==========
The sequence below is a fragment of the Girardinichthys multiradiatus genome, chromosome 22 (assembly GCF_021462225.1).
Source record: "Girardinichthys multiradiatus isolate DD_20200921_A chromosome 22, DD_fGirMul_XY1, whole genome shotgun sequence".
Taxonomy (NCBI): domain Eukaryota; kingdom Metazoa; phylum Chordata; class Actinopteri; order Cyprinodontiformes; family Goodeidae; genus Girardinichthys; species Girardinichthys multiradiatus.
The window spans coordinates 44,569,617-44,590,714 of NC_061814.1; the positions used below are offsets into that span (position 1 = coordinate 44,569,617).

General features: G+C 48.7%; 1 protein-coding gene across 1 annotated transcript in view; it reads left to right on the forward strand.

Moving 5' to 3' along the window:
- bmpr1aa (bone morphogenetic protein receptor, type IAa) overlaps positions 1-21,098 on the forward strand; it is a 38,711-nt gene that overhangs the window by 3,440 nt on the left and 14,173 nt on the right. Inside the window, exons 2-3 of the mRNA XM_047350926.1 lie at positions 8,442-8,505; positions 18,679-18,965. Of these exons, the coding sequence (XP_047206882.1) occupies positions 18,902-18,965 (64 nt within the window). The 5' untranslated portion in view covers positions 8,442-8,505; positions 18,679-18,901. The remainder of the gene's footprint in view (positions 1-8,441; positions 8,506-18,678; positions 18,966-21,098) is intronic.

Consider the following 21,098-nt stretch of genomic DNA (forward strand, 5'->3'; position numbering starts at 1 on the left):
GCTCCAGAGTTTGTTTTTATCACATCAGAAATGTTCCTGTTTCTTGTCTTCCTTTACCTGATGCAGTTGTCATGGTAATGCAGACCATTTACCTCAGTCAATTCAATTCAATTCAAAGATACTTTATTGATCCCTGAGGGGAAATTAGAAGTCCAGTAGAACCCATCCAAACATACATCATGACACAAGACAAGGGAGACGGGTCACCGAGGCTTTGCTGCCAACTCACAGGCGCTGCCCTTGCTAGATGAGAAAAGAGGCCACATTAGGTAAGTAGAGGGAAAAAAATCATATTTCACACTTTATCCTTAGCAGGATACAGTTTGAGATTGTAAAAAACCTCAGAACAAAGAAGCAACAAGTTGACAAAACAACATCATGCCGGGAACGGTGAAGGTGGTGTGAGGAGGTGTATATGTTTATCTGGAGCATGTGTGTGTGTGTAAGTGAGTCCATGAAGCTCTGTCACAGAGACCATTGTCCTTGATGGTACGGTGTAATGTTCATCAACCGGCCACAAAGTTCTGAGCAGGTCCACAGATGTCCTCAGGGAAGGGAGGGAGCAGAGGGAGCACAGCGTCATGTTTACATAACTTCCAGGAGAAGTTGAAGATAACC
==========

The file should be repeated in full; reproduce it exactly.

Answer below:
The sequence below is a fragment of the Girardinichthys multiradiatus genome, chromosome 22 (assembly GCF_021462225.1).
Source record: "Girardinichthys multiradiatus isolate DD_20200921_A chromosome 22, DD_fGirMul_XY1, whole genome shotgun sequence".
Taxonomy (NCBI): domain Eukaryota; kingdom Metazoa; phylum Chordata; class Actinopteri; order Cyprinodontiformes; family Goodeidae; genus Girardinichthys; species Girardinichthys multiradiatus.
The window spans coordinates 44,569,617-44,590,714 of NC_061814.1; the positions used below are offsets into that span (position 1 = coordinate 44,569,617).

General features: G+C 48.7%; 1 protein-coding gene across 1 annotated transcript in view; it reads left to right on the forward strand.

Moving 5' to 3' along the window:
- bmpr1aa (bone morphogenetic protein receptor, type IAa) overlaps positions 1-21,098 on the forward strand; it is a 38,711-nt gene that overhangs the window by 3,440 nt on the left and 14,173 nt on the right. Inside the window, exons 2-3 of the mRNA XM_047350926.1 lie at positions 8,442-8,505; positions 18,679-18,965. Of these exons, the coding sequence (XP_047206882.1) occupies positions 18,902-18,965 (64 nt within the window). The 5' untranslated portion in view covers positions 8,442-8,505; positions 18,679-18,901. The remainder of the gene's footprint in view (positions 1-8,441; positions 8,506-18,678; positions 18,966-21,098) is intronic.

Consider the following 21,098-nt stretch of genomic DNA (forward strand, 5'->3'; position numbering starts at 1 on the left):
GCTCCAGAGTTTGTTTTTATCACATCAGAAATGTTCCTGTTTCTTGTCTTCCTTTACCTGATGCAGTTGTCATGGTAATGCAGACCATTTACCTCAGTCAATTCAATTCAATTCAAAGATACTTTATTGATCCCTGAGGGGAAATTAGAAGTCCAGTAGAACCCATCCAAACATACATCATGACACAAGACAAGGGAGACGGGTCACCGAGGCTTTGCTGCCAACTCACAGGCGCTGCCCTTGCTAGATGAGAAAAGAGGCCACATTAGGTAAGTAGAGGGAAAAAAATCATATTTCACACTTTATCCTTAGCAGGATACAGTTTGAGATTGTAAAAAACCTCAGAACAAAGAAGCAACAAGTTGACAAAACAACATCATGCCGGGAACGGTGAAGGTGGTGTGAGGAGGTGTATATGTTTATCTGGAGCATGTGTGTGTGTGTAAGTGAGTCCATGAAGCTCTGTCACAGAGACCATTGTCCTTGATGGTACGGTGTAATGTTCATCAACCGGCCACAAAGTTCTGAGCAGGTCCACAGATGTCCTCAGGGAAGGGAGGGAGCAGAGGGAGCACAGCGTCATGTTTACATAACTTCCAGGAGAAGTTGAAGATAACC